Could Pop-Up Social Spaces at Polls Increase Voter Turnout?

Placemaking the Vote, one of the finalists in the Knight Cities Challenge, wants people to hang out at their polling places

A City Fabrick pop-up space. (City Fabrick)

If you make voting fun, will it encourage people to cast their ballots? And once people are at the polls, can you keep them there, and get them talking about what they want from their local and national politicians? Those were some of the questions that designers at the Long Beach, California-based studio City Fabrick were pondering when they came up with the idea for Placemaking the Vote—their very own “kit for creating temporary pop-up social spaces at voting polls in historically low voter turnout areas.”

While the designers are still figuring out exactly what would go into the kit, they'd likely include lights, shelter, chalk and other supplies for building a gathering place and drawing attention to it. City Fabrick would set up the brightly-colored booths outside of the polling places and provide snacks and comfortable places to sit to encourage voters to stick around and talk.

“There’s a lot of emerging efforts around trying to get residents to vote through digital technologies, like Rock the Vote,” says Brian Ulaszewski, City Fabrik’s executive director. “We thought of this idea of creating place around voting stations and events as a way to draw people in and to also celebrate democracy.” The team wanted to focus on the physical aspect of voting because they were concerned that it was being slighted in the efforts to go digital.

Ulaszewski submitted the project to the Knight Cities Challenge, which awards grants to projects in 26 American cities where the Knight Foundation sees the most need. The funding program focuses on three categories for making cities successful: attracting talented people, expanding economic opportunity and creating a culture of civic engagement. This week, 158 finalists, Placemaking the Vote included, were selected from 4,500 entries. Now, the foundation will go through a second round of evaluation to decide which of the these finalists will get a slice of the $5 million of total grant money at stake this spring. The number of grants awarded annually varies; last year, there were 32 winners.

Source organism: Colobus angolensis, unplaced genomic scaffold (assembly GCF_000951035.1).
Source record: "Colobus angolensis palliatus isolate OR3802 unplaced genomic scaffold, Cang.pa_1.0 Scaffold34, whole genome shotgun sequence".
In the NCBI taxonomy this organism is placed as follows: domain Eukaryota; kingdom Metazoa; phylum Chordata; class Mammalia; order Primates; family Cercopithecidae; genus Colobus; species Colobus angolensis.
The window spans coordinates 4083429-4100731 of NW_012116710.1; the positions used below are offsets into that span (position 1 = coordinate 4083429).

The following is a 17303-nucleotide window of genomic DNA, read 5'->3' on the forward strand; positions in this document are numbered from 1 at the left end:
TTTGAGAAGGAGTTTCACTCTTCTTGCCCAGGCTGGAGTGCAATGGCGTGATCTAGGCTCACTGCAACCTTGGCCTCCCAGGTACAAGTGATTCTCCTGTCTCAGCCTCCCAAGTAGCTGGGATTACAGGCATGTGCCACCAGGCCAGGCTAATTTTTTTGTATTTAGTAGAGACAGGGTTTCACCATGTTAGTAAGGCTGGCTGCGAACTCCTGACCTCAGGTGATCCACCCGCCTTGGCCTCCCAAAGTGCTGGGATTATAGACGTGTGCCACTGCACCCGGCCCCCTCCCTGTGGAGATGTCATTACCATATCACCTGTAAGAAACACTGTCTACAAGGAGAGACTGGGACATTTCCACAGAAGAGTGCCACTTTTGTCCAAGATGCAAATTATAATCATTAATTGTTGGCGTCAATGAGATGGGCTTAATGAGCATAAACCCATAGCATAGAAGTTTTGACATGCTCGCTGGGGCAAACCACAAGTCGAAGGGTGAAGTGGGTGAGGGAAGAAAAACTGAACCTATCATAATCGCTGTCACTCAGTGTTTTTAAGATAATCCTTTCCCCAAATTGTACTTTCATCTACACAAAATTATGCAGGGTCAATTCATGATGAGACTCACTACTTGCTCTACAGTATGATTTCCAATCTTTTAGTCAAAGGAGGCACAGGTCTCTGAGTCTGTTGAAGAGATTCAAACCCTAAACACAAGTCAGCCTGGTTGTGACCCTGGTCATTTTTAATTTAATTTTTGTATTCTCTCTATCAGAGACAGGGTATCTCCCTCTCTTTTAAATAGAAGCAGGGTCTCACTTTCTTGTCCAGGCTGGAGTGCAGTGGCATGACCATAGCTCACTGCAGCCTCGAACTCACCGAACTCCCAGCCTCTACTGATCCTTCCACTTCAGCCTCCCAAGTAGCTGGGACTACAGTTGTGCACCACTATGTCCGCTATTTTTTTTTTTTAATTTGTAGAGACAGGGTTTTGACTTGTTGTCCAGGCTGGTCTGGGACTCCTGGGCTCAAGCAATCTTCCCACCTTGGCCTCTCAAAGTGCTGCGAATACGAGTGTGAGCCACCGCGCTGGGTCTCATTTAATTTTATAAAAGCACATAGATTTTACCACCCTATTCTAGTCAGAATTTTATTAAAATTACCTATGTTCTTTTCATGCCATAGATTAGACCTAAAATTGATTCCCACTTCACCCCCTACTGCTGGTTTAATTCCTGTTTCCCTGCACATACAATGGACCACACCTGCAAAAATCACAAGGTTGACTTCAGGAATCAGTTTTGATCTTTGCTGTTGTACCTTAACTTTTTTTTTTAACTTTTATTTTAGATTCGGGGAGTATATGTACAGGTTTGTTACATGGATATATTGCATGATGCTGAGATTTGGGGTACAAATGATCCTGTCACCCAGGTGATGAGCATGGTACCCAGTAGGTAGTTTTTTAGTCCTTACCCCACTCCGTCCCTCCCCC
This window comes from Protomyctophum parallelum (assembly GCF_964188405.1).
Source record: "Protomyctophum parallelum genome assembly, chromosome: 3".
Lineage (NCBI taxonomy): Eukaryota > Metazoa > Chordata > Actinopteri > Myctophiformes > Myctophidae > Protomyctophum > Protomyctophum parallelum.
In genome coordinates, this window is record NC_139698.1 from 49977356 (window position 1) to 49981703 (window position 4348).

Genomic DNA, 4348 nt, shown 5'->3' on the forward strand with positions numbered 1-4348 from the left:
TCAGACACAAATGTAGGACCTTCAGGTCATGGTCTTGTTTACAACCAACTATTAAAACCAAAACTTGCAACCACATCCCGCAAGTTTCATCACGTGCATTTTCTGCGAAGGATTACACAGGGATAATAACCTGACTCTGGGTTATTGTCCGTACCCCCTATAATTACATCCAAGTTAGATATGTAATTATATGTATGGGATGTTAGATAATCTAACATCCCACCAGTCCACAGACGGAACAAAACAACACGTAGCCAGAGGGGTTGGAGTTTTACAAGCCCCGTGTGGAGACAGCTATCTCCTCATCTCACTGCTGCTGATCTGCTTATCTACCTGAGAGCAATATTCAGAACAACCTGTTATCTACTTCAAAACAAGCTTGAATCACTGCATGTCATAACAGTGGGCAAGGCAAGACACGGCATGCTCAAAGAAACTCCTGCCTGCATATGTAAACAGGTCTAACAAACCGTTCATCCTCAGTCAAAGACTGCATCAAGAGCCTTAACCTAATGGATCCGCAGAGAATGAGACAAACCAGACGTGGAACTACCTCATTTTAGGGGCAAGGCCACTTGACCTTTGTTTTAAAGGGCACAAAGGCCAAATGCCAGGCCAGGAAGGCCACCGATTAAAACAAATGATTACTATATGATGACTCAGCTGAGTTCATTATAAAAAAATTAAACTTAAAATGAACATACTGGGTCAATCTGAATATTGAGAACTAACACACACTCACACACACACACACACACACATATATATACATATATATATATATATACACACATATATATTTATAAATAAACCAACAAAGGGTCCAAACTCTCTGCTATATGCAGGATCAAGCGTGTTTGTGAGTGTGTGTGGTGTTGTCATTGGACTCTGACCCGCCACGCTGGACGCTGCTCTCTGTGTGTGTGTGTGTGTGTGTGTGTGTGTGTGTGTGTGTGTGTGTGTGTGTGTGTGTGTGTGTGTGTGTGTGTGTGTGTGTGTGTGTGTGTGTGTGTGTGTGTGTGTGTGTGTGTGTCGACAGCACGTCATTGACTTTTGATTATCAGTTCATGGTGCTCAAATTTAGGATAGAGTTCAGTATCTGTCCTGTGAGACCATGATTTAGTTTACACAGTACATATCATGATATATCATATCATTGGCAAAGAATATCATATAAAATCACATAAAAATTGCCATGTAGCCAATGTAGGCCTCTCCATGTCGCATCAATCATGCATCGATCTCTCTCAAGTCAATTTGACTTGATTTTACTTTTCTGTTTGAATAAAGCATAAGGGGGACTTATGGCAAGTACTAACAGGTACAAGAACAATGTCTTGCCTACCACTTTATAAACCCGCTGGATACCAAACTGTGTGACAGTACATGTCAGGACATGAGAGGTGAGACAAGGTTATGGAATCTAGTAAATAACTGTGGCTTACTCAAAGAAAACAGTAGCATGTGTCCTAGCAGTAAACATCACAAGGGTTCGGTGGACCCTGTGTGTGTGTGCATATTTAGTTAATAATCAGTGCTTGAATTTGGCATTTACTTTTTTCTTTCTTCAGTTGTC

City Fabrick works on urban planning and public interest design projects that target environmental justice, safe streets and affordable housing. The designers focus on creating a sense of community in areas where the residents are typically not civically engaged. Ulaszewski, whose background is in architecture, says they've built parks across freeways in areas without greenspace, remimagined suburban shopping malls as neighborhood centers and worked with local law makers to try to change zoning code around small, affordable houses. With Placemaking the Vote, Ulaszewski says the goal is two-fold: to make polls places where people want to be and to get neighbors to discuss what they want from their community.

According to a 2014 study from the Pew Research Center, up to 60 percent of voting-aged adults don’t vote in mid-term elections. Non-voters tend to be young, racially diverse and less affluent and educated than voters, and it is these demographics in the neighborhoods of Long Beach that Ulaszewski is targeting. City Fabrick wants to show people in these communities that they can move the levers of government. “Expanding the vote is a way of advocating for resources and having more equity,” Ulaszewski says.

Tactical urbanism, a movement where residents make quick, unsanctioned changes to the built environment, is gaining steam in cities across the country. In this mix of people installing pop-up parks, little libraries and homemade signs, Ulaszewski wants to focus on the social aspect of voting. It's rare to find a non-partisan social event around voting, he says, much less one that happens at the polls.

To test the concept, City Fabrick plans to launch three of the pop-ups at different kinds of polling places—a church, a library and a commercial space in Long Beach—for the presidential election in November.

About Heather Hansman
Heather Hansman

Heather Hansman is a Seattle-based freelancer who writes about science, the environment, tech and people, and how they all interact. Her work has appeared in Outside, Popular Science and Grist.

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